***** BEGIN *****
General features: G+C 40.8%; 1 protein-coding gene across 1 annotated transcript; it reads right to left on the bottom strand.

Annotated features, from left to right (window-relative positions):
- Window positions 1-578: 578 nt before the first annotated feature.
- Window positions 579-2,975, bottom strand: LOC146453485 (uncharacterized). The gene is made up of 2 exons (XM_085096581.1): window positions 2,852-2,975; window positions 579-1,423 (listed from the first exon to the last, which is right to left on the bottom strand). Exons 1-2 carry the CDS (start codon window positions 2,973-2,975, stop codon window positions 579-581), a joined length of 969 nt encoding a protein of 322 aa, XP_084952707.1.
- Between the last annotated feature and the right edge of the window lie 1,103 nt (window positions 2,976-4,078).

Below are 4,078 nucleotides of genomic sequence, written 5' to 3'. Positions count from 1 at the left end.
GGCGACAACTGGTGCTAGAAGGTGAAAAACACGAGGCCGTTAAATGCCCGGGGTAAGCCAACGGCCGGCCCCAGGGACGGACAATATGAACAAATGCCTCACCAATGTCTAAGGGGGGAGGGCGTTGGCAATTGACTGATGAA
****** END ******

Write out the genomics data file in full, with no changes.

General features: G+C 40.8%; 1 protein-coding gene across 1 annotated transcript; it reads right to left on the bottom strand.

Annotated features, from left to right (window-relative positions):
- Window positions 1-578: 578 nt before the first annotated feature.
- Window positions 579-2,975, bottom strand: LOC146453485 (uncharacterized). The gene is made up of 2 exons (XM_085096581.1): window positions 2,852-2,975; window positions 579-1,423 (listed from the first exon to the last, which is right to left on the bottom strand). Exons 1-2 carry the CDS (start codon window positions 2,973-2,975, stop codon window positions 579-581), a joined length of 969 nt encoding a protein of 322 aa, XP_084952707.1.
- Between the last annotated feature and the right edge of the window lie 1,103 nt (window positions 2,976-4,078).

Below are 4,078 nucleotides of genomic sequence, written 5' to 3'. Positions count from 1 at the left end.
GGCGACAACTGGTGCTAGAAGGTGAAAAACACGAGGCCGTTAAATGCCCGGGGTAAGCCAACGGCCGGCCCCAGGGACGGACAATATGAACAAATGCCTCACCAATGTCTAAGGGGGGAGGGCGTTGGCAATTGACTGATGAA